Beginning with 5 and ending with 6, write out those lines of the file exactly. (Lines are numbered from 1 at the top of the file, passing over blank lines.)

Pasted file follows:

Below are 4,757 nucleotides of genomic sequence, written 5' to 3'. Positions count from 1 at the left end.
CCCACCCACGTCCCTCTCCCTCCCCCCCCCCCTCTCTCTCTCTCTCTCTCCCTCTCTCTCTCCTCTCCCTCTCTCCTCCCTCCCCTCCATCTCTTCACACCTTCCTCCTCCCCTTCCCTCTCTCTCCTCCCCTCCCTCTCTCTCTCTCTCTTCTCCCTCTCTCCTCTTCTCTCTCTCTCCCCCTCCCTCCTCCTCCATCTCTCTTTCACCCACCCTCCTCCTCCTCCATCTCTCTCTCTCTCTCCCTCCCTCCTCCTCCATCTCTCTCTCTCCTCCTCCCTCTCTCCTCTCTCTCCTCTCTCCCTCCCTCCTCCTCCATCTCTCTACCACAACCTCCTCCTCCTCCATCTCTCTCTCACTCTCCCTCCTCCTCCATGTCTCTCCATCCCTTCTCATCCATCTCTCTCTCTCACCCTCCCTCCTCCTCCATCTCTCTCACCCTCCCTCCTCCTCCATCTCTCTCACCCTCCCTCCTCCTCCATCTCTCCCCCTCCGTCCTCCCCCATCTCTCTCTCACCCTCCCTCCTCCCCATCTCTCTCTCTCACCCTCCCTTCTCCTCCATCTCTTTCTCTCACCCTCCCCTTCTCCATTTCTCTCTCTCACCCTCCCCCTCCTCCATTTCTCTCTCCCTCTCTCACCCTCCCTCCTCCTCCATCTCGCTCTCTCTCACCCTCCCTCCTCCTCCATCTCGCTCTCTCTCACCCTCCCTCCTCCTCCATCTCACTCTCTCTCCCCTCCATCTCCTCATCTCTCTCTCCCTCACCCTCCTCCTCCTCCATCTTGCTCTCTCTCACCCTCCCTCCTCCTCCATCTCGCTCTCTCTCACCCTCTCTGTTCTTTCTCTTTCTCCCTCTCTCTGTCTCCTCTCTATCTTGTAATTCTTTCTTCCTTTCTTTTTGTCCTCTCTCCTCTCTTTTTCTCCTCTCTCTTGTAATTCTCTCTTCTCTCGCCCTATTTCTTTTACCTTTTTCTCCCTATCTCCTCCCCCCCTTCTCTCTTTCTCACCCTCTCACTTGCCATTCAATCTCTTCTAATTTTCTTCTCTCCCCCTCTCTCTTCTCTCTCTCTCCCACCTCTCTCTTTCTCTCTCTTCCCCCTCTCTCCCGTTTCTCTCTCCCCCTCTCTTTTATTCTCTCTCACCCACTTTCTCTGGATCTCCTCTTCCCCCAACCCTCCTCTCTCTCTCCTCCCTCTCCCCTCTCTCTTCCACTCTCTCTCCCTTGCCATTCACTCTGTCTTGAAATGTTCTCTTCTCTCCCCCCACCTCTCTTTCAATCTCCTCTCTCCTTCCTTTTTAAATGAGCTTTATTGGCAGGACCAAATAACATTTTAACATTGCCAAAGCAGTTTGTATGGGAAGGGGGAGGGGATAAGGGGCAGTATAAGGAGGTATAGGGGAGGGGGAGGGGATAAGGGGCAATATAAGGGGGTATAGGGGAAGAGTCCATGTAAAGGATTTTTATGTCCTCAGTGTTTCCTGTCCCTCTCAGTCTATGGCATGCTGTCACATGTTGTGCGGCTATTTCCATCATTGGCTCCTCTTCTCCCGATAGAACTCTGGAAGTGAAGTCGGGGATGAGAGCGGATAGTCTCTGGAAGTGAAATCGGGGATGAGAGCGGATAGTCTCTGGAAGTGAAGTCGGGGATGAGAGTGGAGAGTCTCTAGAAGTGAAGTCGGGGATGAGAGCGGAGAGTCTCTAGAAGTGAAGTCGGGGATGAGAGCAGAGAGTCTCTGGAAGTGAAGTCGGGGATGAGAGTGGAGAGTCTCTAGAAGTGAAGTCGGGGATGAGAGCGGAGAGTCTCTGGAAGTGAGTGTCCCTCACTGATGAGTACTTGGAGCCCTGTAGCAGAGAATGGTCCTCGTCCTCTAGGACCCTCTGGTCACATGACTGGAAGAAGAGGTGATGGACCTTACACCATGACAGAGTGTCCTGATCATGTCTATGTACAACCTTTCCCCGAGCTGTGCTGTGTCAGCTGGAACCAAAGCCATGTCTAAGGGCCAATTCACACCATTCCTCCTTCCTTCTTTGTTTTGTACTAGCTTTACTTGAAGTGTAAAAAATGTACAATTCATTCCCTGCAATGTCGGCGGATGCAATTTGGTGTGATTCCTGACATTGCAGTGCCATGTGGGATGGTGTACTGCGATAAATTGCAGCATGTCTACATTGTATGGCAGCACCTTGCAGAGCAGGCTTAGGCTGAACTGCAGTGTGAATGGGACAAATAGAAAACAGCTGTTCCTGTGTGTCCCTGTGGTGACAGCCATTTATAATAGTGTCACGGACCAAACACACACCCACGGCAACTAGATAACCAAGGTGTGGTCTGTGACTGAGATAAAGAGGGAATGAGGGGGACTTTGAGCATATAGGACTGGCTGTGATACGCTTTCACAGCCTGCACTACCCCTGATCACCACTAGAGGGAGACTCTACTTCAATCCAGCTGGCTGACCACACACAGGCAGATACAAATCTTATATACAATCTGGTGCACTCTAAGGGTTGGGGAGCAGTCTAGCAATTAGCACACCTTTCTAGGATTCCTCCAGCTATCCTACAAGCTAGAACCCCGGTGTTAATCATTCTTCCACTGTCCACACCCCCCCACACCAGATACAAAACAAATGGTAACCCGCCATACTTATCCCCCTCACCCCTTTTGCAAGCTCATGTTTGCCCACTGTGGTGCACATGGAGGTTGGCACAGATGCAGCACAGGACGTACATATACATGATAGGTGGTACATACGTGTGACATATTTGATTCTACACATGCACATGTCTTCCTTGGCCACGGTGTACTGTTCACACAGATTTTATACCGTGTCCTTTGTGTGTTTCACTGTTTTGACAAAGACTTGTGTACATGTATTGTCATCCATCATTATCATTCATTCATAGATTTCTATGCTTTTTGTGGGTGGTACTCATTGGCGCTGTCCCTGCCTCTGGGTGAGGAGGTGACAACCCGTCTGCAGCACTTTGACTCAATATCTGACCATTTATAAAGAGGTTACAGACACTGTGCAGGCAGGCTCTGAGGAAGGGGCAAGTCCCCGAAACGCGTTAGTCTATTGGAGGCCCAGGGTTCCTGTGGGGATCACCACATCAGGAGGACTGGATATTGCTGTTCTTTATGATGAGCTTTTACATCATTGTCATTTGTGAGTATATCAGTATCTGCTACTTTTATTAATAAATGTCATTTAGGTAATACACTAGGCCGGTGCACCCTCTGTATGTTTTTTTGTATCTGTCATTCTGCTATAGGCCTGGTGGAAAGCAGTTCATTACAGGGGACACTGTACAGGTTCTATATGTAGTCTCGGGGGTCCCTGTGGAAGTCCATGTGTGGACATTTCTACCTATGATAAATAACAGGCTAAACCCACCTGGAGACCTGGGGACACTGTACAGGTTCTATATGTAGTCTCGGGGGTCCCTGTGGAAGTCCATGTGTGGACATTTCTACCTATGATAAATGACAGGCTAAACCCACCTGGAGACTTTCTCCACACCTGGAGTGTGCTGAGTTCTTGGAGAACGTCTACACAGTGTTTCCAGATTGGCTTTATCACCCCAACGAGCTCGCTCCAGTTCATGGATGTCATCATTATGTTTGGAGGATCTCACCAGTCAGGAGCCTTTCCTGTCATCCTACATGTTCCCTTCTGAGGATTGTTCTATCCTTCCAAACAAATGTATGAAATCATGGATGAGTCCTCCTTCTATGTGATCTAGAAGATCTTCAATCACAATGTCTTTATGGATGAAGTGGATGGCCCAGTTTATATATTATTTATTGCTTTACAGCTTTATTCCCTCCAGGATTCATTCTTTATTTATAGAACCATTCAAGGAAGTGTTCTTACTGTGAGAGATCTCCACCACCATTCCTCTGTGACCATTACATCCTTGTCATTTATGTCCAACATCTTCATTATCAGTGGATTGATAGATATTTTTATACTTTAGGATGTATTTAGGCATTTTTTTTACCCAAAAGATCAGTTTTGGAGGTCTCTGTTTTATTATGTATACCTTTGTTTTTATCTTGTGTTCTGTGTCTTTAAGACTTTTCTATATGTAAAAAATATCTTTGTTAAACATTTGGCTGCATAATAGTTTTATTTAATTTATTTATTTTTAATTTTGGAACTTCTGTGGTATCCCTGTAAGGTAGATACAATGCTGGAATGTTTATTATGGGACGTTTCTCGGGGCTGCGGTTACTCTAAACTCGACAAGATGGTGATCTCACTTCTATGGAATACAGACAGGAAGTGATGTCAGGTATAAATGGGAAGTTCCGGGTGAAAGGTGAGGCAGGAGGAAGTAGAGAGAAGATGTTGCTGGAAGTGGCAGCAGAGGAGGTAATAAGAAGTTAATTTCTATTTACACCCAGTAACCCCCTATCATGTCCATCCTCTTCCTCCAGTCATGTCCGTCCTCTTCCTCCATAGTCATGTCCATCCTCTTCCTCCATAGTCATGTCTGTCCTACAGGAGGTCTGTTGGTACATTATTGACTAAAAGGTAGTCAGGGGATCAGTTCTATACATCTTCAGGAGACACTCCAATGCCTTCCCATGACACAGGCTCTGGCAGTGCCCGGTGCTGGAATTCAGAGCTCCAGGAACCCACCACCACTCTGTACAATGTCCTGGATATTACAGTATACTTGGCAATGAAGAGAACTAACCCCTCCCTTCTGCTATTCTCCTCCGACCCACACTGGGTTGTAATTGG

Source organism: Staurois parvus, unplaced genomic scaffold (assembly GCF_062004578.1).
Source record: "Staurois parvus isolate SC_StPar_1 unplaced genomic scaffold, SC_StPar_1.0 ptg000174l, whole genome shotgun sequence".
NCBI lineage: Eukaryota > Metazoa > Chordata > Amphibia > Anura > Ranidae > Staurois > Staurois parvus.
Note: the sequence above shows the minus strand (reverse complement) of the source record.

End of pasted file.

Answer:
NCBI lineage: Eukaryota > Metazoa > Chordata > Amphibia > Anura > Ranidae > Staurois > Staurois parvus.
Note: the sequence above shows the minus strand (reverse complement) of the source record.